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10 Ways to Help Your Child Travel During the Holidays

November 22, 2017

Traveling during the holidays can add an additional layer of tasks to manage and challenges to overcome, especially if you are traveling with children.  Whether by plane, train or automobile, here are some tips to supporting your child with the goal of minimizing their stress and ensuring a happy holiday for everyone.

  1. Prepare your child for the journey.

    Children are creatures of habit and feel most secure in a routine. A week or so before you begin your journey, tell your child about your travel plans including timing, mode of transportation, any changes to their schedule that will be necessary and why you are traveling. This will help set a foundation for your child to understand the preparations and be a willing participant in the adventure.
  2. Remind your child of the upcoming journey.

    “3 more sleeps until we go to the airport.” Parents likely have plans made well in advance with details of when to pack the suitcase, and the like. Younger children do not have the same capacity to understand or manage time and will benefit from gentle reminders so that they can pace with you and help them build skills around time management.
  3. Provide your child appropriate choices about what to take along. Girl and Dog Traveling

    Let them help pack their suitcase with items that they prefer. This offers parents an opportunity to learn more about how their child thinks and views the world as well as an opportunity to build skills related to independence. Children may feel more comfortable away from home if they have their favorite pajamas or outfit to wear.
  4. Anticipate your child’s comfort needs.

    Perhaps your child is attached to a particular item that is better brought on to the plane rather than packed in checked luggage. If your child has sensory challenges, noise cancelling headphones, sunglasses, or toys with their favorite texture can help them self-soothe and manage the changes in the environment. Similarly, if your child experiences motion sickness, ask your pediatrician about acupressure bands, aromatherapy or medications to quell their queasy stomachs.
  5. Talk with your child about their excitement and their worry.

    Mom and Daughter looking at a mapTraveling is exciting for many and children may often have things they are anticipating or looking forward to during the trip. Talking with your child will help give parents clues to making the adventure more fun for them, particularly while waiting in line at the airport or when the novelty of sitting in the car for a long period of time is wearing off. Similarly, ask your child about their worries related to the journey. With intense media exposure regarding tragedy, children may have worries about going into public spaces like airports or train stations, flying in an airplane or taking a long car ride out of fear of injury or separation. By talking specifically about their worries, parents can be better prepared to anticipate and identify parts of the journey that may cause their child to respond fearfully and be less calm and cooperative.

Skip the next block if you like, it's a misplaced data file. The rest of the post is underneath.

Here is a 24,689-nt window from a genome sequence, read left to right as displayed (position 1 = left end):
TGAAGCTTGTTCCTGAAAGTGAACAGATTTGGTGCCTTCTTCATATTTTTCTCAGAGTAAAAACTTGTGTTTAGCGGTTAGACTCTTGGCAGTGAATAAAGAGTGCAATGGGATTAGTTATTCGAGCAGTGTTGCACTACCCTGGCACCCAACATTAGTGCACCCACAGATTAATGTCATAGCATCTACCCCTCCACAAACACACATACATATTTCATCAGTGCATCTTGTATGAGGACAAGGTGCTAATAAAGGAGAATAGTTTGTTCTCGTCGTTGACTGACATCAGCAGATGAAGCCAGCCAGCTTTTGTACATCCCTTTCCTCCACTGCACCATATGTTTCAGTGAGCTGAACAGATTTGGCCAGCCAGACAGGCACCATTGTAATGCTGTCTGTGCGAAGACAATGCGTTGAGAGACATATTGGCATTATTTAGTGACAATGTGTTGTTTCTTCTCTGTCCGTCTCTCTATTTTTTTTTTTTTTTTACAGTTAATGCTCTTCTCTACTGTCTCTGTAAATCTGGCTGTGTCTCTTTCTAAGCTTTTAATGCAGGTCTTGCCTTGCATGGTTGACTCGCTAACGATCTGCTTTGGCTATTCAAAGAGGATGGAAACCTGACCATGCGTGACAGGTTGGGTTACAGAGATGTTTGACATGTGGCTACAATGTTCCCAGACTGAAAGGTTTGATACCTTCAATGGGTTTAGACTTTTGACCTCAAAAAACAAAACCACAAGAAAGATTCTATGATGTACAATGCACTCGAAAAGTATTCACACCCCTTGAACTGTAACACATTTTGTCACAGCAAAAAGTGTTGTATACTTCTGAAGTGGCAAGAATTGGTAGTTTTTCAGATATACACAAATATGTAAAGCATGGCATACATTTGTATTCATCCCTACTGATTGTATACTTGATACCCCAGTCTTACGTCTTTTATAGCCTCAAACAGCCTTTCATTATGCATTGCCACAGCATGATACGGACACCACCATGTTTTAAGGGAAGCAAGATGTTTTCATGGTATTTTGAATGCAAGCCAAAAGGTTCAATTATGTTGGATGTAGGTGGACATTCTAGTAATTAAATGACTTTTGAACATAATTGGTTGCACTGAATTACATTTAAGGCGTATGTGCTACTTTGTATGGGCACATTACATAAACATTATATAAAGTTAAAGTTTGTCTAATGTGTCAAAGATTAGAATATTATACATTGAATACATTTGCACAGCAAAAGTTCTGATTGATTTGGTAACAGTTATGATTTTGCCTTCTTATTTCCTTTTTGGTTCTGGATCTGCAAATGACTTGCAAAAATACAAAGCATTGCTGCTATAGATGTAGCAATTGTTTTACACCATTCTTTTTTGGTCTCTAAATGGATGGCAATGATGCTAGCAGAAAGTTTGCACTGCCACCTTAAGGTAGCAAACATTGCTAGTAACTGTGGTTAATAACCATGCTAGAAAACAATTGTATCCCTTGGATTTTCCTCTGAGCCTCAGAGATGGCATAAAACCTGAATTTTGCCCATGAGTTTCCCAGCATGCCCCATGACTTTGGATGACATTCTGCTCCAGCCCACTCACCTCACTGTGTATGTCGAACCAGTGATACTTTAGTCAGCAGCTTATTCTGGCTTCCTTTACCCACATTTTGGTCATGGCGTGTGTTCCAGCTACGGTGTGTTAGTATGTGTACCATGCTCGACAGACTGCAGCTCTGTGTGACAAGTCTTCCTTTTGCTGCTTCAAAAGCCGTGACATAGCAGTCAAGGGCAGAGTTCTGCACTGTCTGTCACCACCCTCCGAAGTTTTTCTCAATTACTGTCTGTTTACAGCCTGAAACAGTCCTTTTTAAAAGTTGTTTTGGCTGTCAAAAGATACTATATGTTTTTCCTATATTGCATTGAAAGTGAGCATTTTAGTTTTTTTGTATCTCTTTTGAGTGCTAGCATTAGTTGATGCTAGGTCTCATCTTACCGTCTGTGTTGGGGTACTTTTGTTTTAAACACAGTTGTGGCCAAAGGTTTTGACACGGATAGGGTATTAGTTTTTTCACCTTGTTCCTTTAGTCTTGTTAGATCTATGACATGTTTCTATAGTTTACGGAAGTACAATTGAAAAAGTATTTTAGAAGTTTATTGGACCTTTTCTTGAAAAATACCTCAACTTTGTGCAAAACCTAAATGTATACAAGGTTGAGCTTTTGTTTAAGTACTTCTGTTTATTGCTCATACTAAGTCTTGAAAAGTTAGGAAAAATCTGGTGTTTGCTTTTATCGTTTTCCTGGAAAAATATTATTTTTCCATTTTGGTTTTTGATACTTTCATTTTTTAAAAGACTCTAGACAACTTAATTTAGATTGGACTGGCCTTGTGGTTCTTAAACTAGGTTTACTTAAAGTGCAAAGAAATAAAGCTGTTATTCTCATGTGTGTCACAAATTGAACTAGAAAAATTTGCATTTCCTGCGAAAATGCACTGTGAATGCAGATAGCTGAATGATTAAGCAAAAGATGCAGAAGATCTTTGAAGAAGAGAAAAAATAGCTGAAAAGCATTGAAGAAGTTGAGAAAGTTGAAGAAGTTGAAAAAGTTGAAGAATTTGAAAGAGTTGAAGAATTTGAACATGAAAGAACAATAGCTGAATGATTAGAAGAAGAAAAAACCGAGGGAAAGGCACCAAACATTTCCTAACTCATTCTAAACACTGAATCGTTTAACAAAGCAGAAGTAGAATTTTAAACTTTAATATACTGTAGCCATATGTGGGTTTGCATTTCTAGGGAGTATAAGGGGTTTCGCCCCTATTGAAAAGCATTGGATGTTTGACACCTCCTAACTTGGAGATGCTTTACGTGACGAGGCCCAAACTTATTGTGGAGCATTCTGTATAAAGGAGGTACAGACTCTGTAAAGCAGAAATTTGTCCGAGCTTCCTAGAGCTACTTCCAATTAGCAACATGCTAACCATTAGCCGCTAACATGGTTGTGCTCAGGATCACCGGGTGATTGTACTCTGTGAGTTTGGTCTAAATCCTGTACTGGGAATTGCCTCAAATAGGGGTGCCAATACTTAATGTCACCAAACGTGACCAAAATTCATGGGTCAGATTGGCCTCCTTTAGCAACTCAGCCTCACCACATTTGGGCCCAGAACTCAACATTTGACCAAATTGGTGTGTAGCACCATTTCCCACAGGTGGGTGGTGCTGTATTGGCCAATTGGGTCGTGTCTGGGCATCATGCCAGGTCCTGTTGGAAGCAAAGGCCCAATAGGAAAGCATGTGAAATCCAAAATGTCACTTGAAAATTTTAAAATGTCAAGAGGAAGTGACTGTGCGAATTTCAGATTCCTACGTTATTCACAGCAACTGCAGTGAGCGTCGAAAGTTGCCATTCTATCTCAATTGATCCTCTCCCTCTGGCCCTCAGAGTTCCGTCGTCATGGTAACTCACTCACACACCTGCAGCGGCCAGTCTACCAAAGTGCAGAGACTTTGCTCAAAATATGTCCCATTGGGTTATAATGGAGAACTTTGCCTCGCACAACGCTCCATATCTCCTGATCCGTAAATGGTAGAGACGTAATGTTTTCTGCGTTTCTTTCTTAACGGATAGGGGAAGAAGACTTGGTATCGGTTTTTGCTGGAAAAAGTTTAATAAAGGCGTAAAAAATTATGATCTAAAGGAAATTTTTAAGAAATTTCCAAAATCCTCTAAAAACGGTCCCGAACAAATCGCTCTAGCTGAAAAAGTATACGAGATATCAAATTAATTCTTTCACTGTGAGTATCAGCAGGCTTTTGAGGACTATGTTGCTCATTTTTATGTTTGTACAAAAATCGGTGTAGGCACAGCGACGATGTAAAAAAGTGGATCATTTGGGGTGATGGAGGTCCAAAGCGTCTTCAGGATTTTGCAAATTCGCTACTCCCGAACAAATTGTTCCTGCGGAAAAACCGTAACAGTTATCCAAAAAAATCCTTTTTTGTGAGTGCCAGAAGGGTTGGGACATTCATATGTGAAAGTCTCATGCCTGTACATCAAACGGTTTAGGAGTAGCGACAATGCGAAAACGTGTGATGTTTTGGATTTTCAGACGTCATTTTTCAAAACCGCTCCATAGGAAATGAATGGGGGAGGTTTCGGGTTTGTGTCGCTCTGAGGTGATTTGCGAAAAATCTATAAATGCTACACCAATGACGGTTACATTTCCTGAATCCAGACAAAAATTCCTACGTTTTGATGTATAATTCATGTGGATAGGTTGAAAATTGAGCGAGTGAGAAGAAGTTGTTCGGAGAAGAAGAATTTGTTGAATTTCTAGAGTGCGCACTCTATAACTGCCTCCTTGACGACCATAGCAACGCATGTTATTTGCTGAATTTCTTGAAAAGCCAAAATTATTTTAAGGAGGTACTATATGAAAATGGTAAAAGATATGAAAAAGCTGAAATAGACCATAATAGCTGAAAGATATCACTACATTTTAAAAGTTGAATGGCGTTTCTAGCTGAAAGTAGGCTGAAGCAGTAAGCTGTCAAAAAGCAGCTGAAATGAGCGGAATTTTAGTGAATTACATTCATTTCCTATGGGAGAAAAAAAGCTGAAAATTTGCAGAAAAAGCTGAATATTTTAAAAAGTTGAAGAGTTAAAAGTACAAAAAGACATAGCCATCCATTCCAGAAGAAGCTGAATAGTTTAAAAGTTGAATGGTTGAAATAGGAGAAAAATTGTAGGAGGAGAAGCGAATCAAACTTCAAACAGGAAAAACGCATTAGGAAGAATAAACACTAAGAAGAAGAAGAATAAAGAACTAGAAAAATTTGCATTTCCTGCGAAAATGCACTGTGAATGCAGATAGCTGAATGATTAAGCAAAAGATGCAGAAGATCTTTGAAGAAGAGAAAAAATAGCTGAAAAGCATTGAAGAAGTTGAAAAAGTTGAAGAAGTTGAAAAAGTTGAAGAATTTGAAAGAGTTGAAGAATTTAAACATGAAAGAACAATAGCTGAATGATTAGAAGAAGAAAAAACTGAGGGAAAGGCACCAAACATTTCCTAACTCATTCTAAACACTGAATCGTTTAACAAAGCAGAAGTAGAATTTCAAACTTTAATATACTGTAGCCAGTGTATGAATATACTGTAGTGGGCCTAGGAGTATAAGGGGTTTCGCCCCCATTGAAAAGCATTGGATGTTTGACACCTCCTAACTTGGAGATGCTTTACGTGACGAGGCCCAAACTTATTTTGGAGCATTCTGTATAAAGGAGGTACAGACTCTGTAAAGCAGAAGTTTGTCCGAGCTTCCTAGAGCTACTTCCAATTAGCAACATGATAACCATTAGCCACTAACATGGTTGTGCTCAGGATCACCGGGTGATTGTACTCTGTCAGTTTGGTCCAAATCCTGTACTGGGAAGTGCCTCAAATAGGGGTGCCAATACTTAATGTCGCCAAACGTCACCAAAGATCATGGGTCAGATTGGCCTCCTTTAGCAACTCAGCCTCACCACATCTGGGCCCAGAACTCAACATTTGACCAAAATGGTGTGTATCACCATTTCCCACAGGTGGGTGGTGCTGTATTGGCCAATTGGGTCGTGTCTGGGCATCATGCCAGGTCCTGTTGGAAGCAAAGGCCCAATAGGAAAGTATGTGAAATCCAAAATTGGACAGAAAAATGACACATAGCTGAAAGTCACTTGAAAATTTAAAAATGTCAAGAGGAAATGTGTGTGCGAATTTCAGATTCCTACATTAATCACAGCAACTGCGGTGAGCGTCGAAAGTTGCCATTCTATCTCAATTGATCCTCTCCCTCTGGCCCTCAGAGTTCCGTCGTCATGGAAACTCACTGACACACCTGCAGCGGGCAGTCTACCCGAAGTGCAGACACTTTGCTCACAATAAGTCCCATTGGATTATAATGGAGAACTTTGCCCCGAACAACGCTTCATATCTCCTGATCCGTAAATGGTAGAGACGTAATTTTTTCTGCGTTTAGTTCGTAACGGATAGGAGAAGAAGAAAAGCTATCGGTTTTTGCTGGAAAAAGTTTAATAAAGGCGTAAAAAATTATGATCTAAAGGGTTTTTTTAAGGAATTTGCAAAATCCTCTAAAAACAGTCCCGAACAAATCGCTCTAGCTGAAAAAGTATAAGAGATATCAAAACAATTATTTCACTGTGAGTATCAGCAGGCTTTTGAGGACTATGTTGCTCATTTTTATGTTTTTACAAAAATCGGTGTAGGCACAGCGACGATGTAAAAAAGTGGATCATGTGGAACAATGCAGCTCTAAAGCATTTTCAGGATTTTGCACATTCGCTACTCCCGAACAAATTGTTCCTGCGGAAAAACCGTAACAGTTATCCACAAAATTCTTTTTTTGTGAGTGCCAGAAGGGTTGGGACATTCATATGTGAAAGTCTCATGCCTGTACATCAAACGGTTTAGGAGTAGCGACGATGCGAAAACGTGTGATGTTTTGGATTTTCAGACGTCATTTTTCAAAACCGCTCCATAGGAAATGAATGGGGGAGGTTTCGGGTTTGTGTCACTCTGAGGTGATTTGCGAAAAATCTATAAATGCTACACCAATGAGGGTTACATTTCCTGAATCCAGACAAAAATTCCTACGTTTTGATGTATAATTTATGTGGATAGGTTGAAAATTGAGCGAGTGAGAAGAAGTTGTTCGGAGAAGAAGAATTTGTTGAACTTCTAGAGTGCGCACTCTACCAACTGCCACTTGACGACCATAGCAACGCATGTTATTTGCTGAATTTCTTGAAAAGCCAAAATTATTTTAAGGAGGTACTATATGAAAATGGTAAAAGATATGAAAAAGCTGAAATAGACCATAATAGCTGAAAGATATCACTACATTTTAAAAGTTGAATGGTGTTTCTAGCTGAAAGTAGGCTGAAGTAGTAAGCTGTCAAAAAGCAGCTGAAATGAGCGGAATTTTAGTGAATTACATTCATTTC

6. Provide guidance and expectation regarding their behavior.

    Children are more likely to behave appropriately in public settings if they know what behavior is expected of them (inside voices, etc.), and what rules apply to the new environment (seatbelts must be worn).  By preparing your child for these requirements ahead of time, it can offer them an opportunity to practice the behavior, ask clarifying questions, and help them build social skills regarding appropriate interactions in public settings and be successful at meeting your expectations.
  7. Pack snacks.

    As adults, we often grab a cup of coffee for the road or while waiting in the airport. And although we don’t often conceptualize it as a snack, a child may see it as something additional, above and beyond meal time, and therefore, a snack. Packing snacks can help your child if the time between meals is longer than usual based on travel times, ensure that healthier options are available, and make managing any dietary restrictions easier. Parents can model good habits by sharing healthy snacks with their child as well.
  8. Leverage the creativity of a diverse group of play materials.

    Children love to engage their imaginations and activities that can spark their creativity may keep them calm and content longer than a movie that has no active engagement. Look for art kits that come in self-contained travel packs, interactive games, or look and find type books.
  9. Engage the five senses. mom, Dad and Daughter About to leave the airport

    Older children may enjoy making a travel log about their adventure. Collecting travel tickets, receipts and writing about their experiences in a journal can help them be more engaged in the process of traveling. Creating opportunities for taking pictures can help them create a memory book when they return home.
  10. Share in the experience with your child.

    Talk with your child throughout the journey about their experience.  The classic ‘I spy with my little eye’ game or asking your child ‘I wonder…’ questions can be a fun and imaginative way to pass the time. Don’t worry that the questions or answers aren’t logical or factually correct. In fact, the sillier the response, the more engaging the games can be for both parent and child.